The typewriter is a wonderful writing machine with a long history. Let’s have a look.
The history of the typewriter
The typewriter history can be traced back to as early as 1714 when Henry Mill laid the foundation of the early typewriters and designed a typewriting device. Henry Mill was issued the first such patent of its kind by the Queen of England.
In Europe, the Hansen writing ball was developed in 1965. Its commercial production began in 1870 and was used in Europe till 1909.
If we look at American history, William Austin Burt developed the first writing machine in 1828. Later, in 1867, Christopher Latham Sholes invented the first practical typewriter in Wisconsin.
The first commercial typewriter from Latham’s design was developed in 1873. The typewriter looked more like sewing machines as it was developed by the sewing machine department of Remington.
It had a qwerty keyboard and was a blind writer and wrote only in capital letters and did not have small letters. To date, we see the qwerty layout in computer keyboards. It had a carriage return mechanism and allowed letter spacing by the carriage movement.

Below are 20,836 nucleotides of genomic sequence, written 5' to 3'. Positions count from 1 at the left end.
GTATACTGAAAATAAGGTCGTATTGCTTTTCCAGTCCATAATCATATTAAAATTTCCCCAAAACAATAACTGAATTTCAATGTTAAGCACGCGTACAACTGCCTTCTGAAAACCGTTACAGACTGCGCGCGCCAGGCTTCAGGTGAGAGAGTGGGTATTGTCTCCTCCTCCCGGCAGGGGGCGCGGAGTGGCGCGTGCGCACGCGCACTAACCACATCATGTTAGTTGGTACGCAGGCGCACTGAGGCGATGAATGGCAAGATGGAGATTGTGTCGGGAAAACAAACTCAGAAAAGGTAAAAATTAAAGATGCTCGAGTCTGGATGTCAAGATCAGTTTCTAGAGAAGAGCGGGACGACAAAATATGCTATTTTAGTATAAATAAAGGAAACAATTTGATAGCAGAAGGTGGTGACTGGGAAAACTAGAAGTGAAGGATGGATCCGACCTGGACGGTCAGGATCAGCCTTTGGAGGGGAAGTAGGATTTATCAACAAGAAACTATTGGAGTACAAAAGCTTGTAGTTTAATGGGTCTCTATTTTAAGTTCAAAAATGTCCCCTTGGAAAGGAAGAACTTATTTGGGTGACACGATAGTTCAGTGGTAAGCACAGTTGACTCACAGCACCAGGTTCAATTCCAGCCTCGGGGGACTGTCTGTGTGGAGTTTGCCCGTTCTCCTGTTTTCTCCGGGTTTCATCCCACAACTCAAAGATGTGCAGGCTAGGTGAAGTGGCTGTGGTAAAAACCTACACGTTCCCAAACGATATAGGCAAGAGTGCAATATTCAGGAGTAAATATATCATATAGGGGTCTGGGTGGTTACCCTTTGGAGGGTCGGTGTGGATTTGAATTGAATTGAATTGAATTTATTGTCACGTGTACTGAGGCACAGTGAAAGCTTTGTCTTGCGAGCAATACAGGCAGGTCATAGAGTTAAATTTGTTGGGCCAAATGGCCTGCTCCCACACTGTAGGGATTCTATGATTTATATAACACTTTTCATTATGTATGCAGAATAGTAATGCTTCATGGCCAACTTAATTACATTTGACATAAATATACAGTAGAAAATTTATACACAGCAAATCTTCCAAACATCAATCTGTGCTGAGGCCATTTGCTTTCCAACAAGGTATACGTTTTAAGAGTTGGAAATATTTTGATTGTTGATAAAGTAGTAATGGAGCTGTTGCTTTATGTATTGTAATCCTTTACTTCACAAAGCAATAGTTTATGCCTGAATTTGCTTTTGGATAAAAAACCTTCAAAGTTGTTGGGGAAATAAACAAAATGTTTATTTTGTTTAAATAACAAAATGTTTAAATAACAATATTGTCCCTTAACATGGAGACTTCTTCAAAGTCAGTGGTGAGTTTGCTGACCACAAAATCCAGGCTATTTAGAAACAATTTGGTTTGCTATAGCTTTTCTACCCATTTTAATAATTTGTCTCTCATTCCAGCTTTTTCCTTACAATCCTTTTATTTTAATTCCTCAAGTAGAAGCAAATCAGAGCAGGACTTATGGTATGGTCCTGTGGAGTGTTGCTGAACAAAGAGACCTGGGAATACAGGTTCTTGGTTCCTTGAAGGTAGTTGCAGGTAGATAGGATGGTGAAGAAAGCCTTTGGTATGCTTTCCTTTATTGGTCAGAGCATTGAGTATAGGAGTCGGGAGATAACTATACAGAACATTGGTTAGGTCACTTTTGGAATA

Since it could not type small letters, the problem was solved by placing capital and lowercase of the same letter, on each bar, without increasing the number of typewriter keys. However, in 1878, the Remington model was introduced with the first shift keyboard layout.
In 1872, Thomas Edison developed the first electric typewriter. An electric motor powered the machine’s mechanical workings. In 1920, electronic typewriters were developed for use as office machines.
This paved the way for the introduction of the first commercially successful typewriter in 1961. By mid 20th century, typewriter machines were modified for use as a composing machine, for instance, the development of automatic controls to enable typing through remote signals.
This offered many advantages and led to the development of an effective business communication system through the integration of remote control typewriters and computers.
Here’s a great video on it: